Black Panther, black history and the Black Student Union

FAITH SUTTON — February 16 will be the one year anniversary of the billion dollar Marvel movie, Black Panther. I’m surprised that Denison Film Society will not be screening the film that weekend, but that won’t keep my friends and I from viewing it ourselves and blasting the album from the movie on repeat all night.

But that lead me to wonder if people on this campus actually celebrate Black History Month, or how much the average student even knows about it.

Black History Month began in the year 1926 as “Negro History Week” that fell on the second week of February. It was established by the historian, scholar and educator Carter G. Woodson. In 1969, black educators of Kent State University proposed to expand the celebration to an entire month, and one year later, Kent State’s student body was the first to celebrate Black History Month, eventually being acknowledged nationally in 1976.

The purpose of this month is to celebrate the African American history that is not commonly acknowledged in classroom history books. Even though slaves played a huge role in building America and fighting for its freedom, black history is not a part of most curricula. And on the topic of anniversaries and black history, this year marks the 50th anniversary of the Black Student Union (BSU).

The BSU was designed by students who believed that there was not enough support for black students on Denison’s campus at the time. Through unity, determination and peaceful protest, the group of students eventually persuaded the president to provide a safe space for students of color, located in the back of Smith. One common misinterpretation towards the BSU space is that only black students are welcome. The space is home to one of many clubs on campus that exist to promote diversity. Non-black students are welcome to come participate and learn a thing or two, and no better time to get engaged than during black history month. But what does the average Denison student know, or care to know, about black history beyond Rosa Parks and Malcolm X?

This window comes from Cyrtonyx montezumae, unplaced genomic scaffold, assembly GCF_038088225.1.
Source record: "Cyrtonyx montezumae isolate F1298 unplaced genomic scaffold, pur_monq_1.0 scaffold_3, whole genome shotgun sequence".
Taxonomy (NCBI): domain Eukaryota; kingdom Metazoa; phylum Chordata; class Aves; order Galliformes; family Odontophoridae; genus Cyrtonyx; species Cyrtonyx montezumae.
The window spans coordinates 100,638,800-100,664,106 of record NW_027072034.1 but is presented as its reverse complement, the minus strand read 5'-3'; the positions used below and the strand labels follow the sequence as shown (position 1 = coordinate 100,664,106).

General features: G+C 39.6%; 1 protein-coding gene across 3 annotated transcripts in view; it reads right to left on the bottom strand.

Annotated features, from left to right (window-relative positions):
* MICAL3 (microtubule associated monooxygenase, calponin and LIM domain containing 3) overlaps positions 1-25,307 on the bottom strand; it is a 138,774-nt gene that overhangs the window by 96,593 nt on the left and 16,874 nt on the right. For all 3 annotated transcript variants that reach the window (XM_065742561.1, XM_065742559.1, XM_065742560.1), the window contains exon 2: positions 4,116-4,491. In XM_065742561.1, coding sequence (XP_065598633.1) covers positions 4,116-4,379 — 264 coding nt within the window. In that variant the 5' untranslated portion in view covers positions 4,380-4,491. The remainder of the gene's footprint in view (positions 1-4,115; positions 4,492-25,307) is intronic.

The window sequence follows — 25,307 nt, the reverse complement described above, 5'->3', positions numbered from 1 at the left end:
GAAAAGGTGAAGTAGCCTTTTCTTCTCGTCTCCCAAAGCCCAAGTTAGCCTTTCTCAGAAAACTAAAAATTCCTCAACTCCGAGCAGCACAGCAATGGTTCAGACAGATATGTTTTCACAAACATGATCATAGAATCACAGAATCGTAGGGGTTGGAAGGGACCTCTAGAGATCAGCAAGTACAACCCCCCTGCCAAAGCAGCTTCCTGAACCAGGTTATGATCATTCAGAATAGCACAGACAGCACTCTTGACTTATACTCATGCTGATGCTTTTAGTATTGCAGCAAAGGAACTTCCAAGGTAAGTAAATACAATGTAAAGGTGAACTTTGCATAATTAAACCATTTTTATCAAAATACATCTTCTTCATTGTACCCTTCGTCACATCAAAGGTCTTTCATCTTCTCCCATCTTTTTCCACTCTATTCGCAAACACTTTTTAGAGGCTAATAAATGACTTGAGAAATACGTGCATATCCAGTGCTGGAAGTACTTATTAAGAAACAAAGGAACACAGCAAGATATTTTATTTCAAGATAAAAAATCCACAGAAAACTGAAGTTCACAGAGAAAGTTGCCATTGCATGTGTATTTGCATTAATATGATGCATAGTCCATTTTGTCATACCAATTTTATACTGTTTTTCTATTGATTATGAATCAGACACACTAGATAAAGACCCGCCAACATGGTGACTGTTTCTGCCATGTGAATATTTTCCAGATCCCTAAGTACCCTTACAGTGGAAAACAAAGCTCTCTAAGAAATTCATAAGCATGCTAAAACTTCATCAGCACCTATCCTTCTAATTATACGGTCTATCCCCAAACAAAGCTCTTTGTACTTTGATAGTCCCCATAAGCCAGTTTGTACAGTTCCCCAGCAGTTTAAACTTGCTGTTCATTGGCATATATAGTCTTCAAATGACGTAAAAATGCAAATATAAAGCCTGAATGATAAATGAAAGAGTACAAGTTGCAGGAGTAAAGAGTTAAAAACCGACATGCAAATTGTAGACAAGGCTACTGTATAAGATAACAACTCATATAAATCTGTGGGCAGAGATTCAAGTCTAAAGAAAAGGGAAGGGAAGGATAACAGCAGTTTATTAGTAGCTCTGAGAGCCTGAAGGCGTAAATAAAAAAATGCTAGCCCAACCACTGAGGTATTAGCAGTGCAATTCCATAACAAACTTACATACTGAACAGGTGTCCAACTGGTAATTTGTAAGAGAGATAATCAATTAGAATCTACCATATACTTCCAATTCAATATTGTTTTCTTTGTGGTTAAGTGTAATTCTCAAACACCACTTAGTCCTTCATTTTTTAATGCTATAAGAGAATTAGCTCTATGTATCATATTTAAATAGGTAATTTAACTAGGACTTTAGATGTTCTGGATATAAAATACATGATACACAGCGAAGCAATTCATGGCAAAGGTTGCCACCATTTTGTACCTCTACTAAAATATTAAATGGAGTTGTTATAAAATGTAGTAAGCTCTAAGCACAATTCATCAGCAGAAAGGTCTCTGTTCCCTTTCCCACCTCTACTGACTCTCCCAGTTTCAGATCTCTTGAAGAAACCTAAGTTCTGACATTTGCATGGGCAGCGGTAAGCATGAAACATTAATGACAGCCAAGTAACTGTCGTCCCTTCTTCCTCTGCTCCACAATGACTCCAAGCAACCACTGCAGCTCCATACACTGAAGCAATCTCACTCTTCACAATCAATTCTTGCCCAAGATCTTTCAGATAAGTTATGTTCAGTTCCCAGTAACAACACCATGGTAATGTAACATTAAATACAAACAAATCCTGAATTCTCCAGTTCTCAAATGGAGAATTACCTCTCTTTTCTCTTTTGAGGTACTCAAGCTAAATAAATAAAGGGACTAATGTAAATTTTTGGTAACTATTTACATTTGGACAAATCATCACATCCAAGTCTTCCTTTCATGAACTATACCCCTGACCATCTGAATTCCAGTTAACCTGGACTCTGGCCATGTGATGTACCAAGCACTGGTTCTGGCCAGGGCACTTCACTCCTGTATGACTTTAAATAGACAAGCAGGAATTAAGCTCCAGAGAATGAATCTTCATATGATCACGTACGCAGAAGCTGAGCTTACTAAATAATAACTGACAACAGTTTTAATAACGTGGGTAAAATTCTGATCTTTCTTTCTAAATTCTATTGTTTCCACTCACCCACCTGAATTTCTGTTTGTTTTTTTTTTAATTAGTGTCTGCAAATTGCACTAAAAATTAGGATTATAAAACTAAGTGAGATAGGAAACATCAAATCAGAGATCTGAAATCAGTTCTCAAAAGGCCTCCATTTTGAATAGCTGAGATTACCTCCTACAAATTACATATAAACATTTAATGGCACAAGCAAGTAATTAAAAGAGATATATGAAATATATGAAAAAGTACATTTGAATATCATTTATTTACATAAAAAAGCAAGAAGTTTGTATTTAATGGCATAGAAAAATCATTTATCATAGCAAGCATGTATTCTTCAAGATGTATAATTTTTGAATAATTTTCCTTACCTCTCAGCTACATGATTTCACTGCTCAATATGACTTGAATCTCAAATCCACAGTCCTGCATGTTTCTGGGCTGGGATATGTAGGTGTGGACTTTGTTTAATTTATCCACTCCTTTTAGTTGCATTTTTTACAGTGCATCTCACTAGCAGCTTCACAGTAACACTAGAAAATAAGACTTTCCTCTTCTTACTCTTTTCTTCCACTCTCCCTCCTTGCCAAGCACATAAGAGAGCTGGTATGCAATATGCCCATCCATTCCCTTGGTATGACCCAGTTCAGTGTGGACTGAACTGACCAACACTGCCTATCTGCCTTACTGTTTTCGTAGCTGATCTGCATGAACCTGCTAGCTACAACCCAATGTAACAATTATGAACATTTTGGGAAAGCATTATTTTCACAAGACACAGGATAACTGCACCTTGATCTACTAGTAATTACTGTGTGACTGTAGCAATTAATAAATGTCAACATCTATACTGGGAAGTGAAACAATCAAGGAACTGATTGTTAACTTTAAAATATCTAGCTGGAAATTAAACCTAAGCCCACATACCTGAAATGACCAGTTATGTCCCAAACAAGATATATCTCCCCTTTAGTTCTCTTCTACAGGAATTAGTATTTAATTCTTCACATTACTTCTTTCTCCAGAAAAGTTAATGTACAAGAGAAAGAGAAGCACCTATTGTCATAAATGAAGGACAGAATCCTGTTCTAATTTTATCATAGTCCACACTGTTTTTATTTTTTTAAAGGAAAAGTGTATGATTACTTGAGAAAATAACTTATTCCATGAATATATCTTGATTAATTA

Do you know of the first black person to be admitted to Denison, William Ambler Meredith? What about how black people invented everyday objects like the mailbox (Phillip B. Downing) or the traffic light (Garrett Morgan)? Did you know that Madam C.J. Walker was the first self-made millionaire in America? A quick google search and you could learn so much more. I was privileged to live in a household that teaches black history every month of the year, but even I could know more on the topic.

I challenge you to find yourself a piece of black history that goes beyond George Washington Carver and Harriet Tubman. Black history is American history, and why not learn an extra thing or two about the country we’re living in? You may or may not be from here, but regardless, I’m sure you can spend the shortest month of the year learning something new.